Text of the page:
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Adverse Childhood Experiences

Adverse Childhood Experiences

Preventing & Treating Childhood Trauma in Central Minnesota

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Good health is determined by many factors. Eating and exercise get a lot of attention, and for good reason. But, our life experiences – especially experiences during childhood when our brains and bodies are rapidly developing – play a huge role in just how healthy we become later in life. When children experience negative or traumatic situations, it can have lasting effects.

These events are called “ACEs,” which stands for Adverse Childhood Experiences. Examples of ACEs include abuse, neglect and household dysfunction. They can be caused by stressful situations such as domestic violence, families going through divorce, as well as traumatic experiences such as physical, emotional and sexual abuse.

What We’ve Learned

Studies have shown that when children experience traumatic events, their health is significantly impacted. In fact, the long-term health effects of experiencing a traumatic situation can actually increase the likelihood of developing chronic diseases and even increase the risk of developing some cancers.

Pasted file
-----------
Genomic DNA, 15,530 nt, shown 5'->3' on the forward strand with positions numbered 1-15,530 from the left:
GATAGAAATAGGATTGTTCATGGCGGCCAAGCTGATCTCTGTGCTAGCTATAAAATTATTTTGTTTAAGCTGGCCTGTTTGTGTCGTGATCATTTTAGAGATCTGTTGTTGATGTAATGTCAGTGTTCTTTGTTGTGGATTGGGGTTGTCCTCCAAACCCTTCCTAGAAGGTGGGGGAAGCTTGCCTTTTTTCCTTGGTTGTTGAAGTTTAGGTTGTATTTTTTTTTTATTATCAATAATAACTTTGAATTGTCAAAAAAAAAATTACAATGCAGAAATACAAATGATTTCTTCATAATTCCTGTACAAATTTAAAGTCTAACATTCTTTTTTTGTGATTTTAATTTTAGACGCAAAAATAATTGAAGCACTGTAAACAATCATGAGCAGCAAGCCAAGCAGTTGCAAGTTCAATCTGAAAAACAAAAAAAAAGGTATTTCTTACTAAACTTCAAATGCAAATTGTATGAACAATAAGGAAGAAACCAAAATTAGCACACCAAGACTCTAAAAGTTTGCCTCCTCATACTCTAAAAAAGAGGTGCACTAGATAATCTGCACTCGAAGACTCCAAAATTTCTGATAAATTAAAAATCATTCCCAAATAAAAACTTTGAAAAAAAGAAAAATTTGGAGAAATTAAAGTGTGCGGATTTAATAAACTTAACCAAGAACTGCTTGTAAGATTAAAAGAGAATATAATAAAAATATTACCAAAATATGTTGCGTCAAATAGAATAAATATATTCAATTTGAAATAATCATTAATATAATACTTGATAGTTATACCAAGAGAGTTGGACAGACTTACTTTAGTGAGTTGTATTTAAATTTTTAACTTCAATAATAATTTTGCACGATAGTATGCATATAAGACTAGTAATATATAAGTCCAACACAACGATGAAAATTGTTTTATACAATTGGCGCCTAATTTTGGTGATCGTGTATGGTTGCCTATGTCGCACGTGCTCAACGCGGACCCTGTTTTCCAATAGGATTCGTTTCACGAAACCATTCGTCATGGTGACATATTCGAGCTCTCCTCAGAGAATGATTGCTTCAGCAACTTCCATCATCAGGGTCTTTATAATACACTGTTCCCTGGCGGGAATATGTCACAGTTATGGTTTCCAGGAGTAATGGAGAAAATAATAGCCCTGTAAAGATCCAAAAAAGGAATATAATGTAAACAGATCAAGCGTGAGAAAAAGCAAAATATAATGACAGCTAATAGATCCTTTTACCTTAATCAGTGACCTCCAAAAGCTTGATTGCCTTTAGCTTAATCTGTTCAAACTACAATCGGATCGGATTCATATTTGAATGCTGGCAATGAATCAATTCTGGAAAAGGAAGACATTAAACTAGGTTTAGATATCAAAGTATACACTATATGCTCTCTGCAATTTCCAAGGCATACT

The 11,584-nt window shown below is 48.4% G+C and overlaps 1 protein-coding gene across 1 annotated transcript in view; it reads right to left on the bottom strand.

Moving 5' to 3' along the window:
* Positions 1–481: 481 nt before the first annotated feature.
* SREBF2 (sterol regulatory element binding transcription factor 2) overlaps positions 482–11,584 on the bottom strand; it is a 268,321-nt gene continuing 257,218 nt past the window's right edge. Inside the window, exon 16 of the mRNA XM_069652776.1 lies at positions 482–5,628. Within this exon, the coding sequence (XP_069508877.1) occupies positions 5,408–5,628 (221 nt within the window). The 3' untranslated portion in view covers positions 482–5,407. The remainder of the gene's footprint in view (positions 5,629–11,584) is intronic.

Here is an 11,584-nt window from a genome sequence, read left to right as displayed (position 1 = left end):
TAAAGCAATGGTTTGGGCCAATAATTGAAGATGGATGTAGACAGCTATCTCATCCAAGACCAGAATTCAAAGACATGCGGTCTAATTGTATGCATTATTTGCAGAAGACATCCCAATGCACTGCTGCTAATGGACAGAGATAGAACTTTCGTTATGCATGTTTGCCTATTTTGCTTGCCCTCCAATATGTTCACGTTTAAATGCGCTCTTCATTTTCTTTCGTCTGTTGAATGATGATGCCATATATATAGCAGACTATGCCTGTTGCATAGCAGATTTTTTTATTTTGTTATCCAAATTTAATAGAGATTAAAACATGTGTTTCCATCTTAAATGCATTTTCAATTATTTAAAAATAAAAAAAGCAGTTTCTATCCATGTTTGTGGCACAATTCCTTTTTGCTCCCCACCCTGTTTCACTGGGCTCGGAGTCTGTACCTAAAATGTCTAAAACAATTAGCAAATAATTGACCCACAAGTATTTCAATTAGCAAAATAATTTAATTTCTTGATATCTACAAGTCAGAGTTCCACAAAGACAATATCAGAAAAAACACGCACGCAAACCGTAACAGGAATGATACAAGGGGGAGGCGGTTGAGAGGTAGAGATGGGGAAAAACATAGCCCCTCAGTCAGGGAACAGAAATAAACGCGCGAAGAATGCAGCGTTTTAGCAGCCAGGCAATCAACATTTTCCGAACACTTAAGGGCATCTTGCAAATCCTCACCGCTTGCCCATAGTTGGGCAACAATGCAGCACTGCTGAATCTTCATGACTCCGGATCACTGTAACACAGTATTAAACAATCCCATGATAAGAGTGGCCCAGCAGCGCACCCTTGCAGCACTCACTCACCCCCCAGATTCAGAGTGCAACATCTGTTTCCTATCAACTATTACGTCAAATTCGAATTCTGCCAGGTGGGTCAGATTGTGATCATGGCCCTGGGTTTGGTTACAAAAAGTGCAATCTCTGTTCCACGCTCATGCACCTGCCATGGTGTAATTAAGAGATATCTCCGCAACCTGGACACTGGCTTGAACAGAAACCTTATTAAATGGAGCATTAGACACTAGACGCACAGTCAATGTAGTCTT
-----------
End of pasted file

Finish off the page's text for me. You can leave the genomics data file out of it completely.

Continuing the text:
ACEs Overview

The impact is serious because traumatic experiences can cause changes in the part of a child’s brain that controls emotion and behavioral regulation. For example, when a child’s behavior changes drastically – such as extreme tantrums, poor sleeping or difficulty learning – it may be an indication of changes in their brain’s regulatory center. And this doesn’t just impact children. Parents who have experienced traumatic experiences during childhood may have a harder time regulating their own behaviors when dealing with their children.

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Helping Kids Overcome Adversity

Traumatic and adverse experiences in childhood increase the likelihood that a person will have health problems later in life. Children who have been victims of abuse or lost a parent are more likely to abuse substances, develop cancer, or become obese. We cannot always prevent adverse childhood experiences, but we can provide a supportive, healthy environment where the community collaborates to help children affected by these experiences.

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